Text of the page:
Sexual Harassment: The law obligates companies and organizations to take preventive measures against sexual harassment, and the government generally enforced the law effectively (see section 7.d.). The KNPA classifies sexual harassment as “indecent acts by compulsion.” There were numerous cases of sexual harassment reported in the media throughout the year.
Coercion in Population Control: There were no reports of coerced abortion, involuntary sterilization, or other coercive population control methods. Estimates on maternal mortality and contraceptive prevalence are available at: www.who.int/reproductivehealth/publications/monitoring/maternal-mortality-2015/en/ .
Discrimination: Women enjoy the same legal rights under the constitution as men. The law provides for equal pay for equal work, but the latest data from the Organization for Economic Cooperation and Development showed the gender pay gap was 37.2 percent in 2015 (see section 7.d.).
Birth Registration: Citizenship requires one parent be a citizen at the time of birth. Authorities also grant citizenship in circumstances where parentage is unclear or if the child would otherwise be stateless. The law requires that all children be registered in family registries and prohibits adoption of children for the first week after birth.
Child Abuse: The law criminalizes serious injury and repeated abuse of children, and provides prison terms of between five years and life. In 2016 the Ministry for Health and Welfare reported a 59 percent increase in confirmed child abuses cases compared to 2015, attributing this to a public education campaign and expanded reporting requirements. The Ministry for Health and Welfare operated 60 child protection agencies and 63 shelters to treat and protect victims of child abuse and ran programs for families designed to prevent reoccurrence. The government maintains a 24-hour online counseling center for victims of child abuse.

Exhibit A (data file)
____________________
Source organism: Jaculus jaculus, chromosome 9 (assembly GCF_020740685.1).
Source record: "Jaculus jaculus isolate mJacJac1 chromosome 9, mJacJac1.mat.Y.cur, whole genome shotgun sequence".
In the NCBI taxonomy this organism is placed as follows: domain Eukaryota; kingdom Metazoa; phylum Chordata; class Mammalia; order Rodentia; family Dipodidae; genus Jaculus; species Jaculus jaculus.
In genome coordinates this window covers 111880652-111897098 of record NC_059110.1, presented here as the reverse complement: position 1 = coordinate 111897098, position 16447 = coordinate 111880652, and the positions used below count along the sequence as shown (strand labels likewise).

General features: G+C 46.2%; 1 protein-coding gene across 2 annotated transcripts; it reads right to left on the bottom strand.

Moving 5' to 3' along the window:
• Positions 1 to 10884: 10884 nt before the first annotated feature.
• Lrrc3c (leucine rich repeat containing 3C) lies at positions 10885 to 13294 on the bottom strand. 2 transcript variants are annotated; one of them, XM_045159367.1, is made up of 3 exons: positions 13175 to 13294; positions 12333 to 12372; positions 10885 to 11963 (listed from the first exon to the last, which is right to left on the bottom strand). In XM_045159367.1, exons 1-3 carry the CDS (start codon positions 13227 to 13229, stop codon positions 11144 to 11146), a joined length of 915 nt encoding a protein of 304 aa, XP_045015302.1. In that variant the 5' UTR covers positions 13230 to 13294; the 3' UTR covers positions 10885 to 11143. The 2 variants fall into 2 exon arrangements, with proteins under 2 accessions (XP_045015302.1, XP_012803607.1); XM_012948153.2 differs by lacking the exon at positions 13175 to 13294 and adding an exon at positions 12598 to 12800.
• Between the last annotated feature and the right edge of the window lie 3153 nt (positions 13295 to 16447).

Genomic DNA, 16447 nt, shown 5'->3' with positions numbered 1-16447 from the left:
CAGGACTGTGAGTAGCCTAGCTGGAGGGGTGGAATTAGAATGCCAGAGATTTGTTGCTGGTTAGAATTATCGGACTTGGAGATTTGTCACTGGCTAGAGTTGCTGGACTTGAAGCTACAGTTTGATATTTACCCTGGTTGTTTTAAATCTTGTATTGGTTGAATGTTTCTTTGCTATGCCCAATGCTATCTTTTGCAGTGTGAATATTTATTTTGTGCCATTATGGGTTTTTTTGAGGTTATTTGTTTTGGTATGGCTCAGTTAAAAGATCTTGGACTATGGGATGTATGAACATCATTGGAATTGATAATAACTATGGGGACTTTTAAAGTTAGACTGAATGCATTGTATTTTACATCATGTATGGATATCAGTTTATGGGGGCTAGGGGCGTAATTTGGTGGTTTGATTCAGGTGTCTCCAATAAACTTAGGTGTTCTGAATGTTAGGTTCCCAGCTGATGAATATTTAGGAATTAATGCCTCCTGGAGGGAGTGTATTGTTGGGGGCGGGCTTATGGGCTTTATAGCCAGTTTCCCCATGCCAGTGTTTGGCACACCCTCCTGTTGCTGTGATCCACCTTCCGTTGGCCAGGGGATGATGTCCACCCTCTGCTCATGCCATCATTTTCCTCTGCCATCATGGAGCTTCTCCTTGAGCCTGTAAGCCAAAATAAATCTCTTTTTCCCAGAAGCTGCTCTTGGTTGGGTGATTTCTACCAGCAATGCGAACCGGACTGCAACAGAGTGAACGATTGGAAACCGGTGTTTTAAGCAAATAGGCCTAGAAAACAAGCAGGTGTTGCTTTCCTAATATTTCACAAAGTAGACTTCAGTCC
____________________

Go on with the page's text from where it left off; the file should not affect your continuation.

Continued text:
Several cases of severe child abuse were reported in the media during the year.
Early and Forced Marriage: The minimum legal age for men and women to marry is 18. There were no reported cases of forced marriage.
Sexual Exploitation of Children: The age of consent is 13. It is illegal to deceive or pressure anyone under 19 into having sexual intercourse. Children, however, were vulnerable to sex trafficking and commercial sexual exploitation through online recruitment or recruitment of runaway girls.
The penalty for rape of a minor under age 13 ranges from 10 years to life in prison; the penalty for rape of a minor age 13 to 19 is five years to life. Other penalties include electronic monitoring of offenders, public release of their personal information, and reversible hormonal treatment (chemical castration).
The law prohibits child pornography. Offenders who produce or possess it for the purpose of selling, renting, or distributing it for profit are subject to a maximum of seven years’ imprisonment. In addition, any possessor of child pornography may be fined up to 20 million won ($17,230).
International Child Abductions: The country is a party to the 1980 Hague Convention on the Civil Aspects of International Child Abduction. See the Department of State’s Annual Report on International Parental Child Abduction at travel.state.gov/content/childabduction/en/legal/compliance.html.
The country has a small Jewish population consisting almost entirely of expatriates. There were no reports of anti-Semitic acts.
Trafficking in Persons
See the Department of State’s Trafficking in Persons Report at www.state.gov/j/tip/rls/tiprpt/.
Persons with Disabilities
The law prohibits discrimination against persons with physical, sensory, intellectual, and mental disabilities. The law covering rights and support for the developmentally disabled created a special task force of prosecutors and police trained to work with persons with disabilities and their families in police investigations. The government implemented laws and programs to facilitate access to buildings, information, and communications for persons with disabilities. Many local government ordinances and regulations still directly discriminate against persons with disabilities, especially those with intellectual and mental disabilities, according to media reports and NGOs. The National Human Rights Commission reported it had received multiple reports of discrimination against persons with disabilities.